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Table Top Mountain, AZ
mini location map2014-03-02
5 by photographer avatarOutlander
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Table Top Mountain, AZ 
Table Top Mountain, AZ
Hiking12.00 Miles 2,500 AEG
Hiking12.00 Miles   10 Hrs      1.71 mph
2,500 ft AEG   3 Hrs    Break35 LBS Pack
1st trip
Linked   none no linked trail guides
Partners none no partners
The mission was to spend a day hiking in the Sonoran Desert National Monument, taking an alternate route to the summit of Table Top Mountain.

Road 8023 is in good shape and accessible to low clearance vehicles all the way to the wilderness boundary, just east of Indian Butte. This northern route will save you a considerable amount of drive time over the official Table Top Trailhead. If given a choice, I would rather park my truck at Indian Butte rather than in the Vekol Valley, a place where vehicles sometimes catch on fire.

Hiking the north face of Table Top is a good workout, with that last 1200’ a steady burn all the way to the summit. Not much had changed since the last time I rolled through. It was just a nice day to be out and about. All was quiet on the northern front, other than some radio chatter coming from the Vekol Valley.

I found a Motorola two-way radio in a discarded backpack near Stanfield Road, about this time last year. It works great and gave me an introduction to the wonderful world of radio. Two-way radios, or walky-talkies, are useful for keeping in touch with fellow hikers, hunters, and passersby. They are a reliable backup to your cell phone, weigh next to nothing, and will work in places with no cell coverage. It is also a good way to find out whether you are, in fact, alone in the wilderness.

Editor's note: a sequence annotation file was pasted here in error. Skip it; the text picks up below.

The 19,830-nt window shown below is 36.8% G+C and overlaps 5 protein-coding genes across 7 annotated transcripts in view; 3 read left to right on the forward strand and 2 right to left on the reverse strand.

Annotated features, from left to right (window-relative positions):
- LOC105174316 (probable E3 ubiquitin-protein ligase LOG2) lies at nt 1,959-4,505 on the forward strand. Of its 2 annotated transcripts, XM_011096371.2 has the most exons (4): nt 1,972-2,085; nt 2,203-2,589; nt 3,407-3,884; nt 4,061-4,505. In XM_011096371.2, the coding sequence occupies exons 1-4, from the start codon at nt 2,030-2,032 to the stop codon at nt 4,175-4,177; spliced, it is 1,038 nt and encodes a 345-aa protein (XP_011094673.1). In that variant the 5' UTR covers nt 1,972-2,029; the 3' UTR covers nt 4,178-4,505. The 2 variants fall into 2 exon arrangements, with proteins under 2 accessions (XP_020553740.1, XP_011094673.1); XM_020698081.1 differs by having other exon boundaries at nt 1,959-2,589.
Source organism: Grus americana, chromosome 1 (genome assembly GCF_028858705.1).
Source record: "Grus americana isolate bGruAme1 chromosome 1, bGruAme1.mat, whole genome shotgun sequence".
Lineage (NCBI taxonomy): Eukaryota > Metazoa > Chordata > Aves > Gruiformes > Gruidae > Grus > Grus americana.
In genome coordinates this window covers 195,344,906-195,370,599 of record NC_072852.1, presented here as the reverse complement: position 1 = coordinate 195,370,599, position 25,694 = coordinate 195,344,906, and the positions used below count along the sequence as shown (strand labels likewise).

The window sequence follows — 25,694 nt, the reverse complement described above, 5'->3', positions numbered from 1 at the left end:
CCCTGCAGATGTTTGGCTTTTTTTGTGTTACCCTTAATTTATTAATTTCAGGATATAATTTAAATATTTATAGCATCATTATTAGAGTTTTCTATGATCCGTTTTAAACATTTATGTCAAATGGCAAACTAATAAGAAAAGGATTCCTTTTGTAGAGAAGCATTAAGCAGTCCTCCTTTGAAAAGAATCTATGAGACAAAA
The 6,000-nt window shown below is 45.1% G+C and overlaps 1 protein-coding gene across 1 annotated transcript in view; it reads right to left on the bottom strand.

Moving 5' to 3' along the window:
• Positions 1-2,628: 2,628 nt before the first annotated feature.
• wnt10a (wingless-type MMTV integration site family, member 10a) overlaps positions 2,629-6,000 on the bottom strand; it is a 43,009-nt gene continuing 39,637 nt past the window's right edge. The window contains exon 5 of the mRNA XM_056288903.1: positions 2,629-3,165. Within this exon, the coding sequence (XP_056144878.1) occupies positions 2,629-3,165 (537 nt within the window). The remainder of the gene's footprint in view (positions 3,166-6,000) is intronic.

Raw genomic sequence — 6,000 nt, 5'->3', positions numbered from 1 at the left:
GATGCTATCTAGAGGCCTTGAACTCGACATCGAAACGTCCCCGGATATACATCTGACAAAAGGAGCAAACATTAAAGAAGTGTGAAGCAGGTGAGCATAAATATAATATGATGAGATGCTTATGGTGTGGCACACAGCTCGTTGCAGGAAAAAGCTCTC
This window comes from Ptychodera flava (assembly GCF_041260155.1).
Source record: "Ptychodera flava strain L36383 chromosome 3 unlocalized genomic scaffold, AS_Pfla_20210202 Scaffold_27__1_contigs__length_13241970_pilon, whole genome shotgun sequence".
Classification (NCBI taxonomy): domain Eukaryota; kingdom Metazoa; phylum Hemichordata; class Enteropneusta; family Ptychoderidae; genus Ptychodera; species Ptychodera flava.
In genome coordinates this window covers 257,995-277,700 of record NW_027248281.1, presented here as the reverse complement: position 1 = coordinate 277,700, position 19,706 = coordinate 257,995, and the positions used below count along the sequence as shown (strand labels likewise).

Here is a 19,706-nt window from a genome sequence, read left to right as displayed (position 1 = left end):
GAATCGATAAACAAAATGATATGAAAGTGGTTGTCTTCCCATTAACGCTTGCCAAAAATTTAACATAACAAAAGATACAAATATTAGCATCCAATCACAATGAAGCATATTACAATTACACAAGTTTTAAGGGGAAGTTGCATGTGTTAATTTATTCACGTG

I rarely key in, opting to maintain radio silence most of the time. Folks are less apt to talk if they know that a stranger is listening in. Most of the radio chatter you will hear south of I-8 is related to drug trafficking, communications between spotters and groups crossing the zone. They were rattling off a bunch of numbers this time, perhaps GPS coordinates.

A few weeks ago at the bombing range, I listened in on some interesting radio chatter on Channel 12. A group of Americans (not many out there) were talking on the radio about a killing; words like “corpse”, and “gunshots”, and a “dead body” kept coming up. A woman was doing most of the talking, asking her companions questions about the corpse, how they were going to move it, how heavy it was, etc. It was really exciting to hear this sort of thing on the radio, to have it happening in real time in the real world. Imagination ran wild; I peered through the binoculars hoping to catch a glimpse of the grisly scene.

When they started talking about deer antlers, I figured out that the radio discussion was about a deer hunt, not a crime scene. She was talking about a dead deer that her boyfriend/husband had shot during their morning deer hunt. Burn on me… Ha!

A stranger’s voice barked on the radio, “It is called a carcass, not a corpse!”
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[ checklist ]  Table Top Mountains
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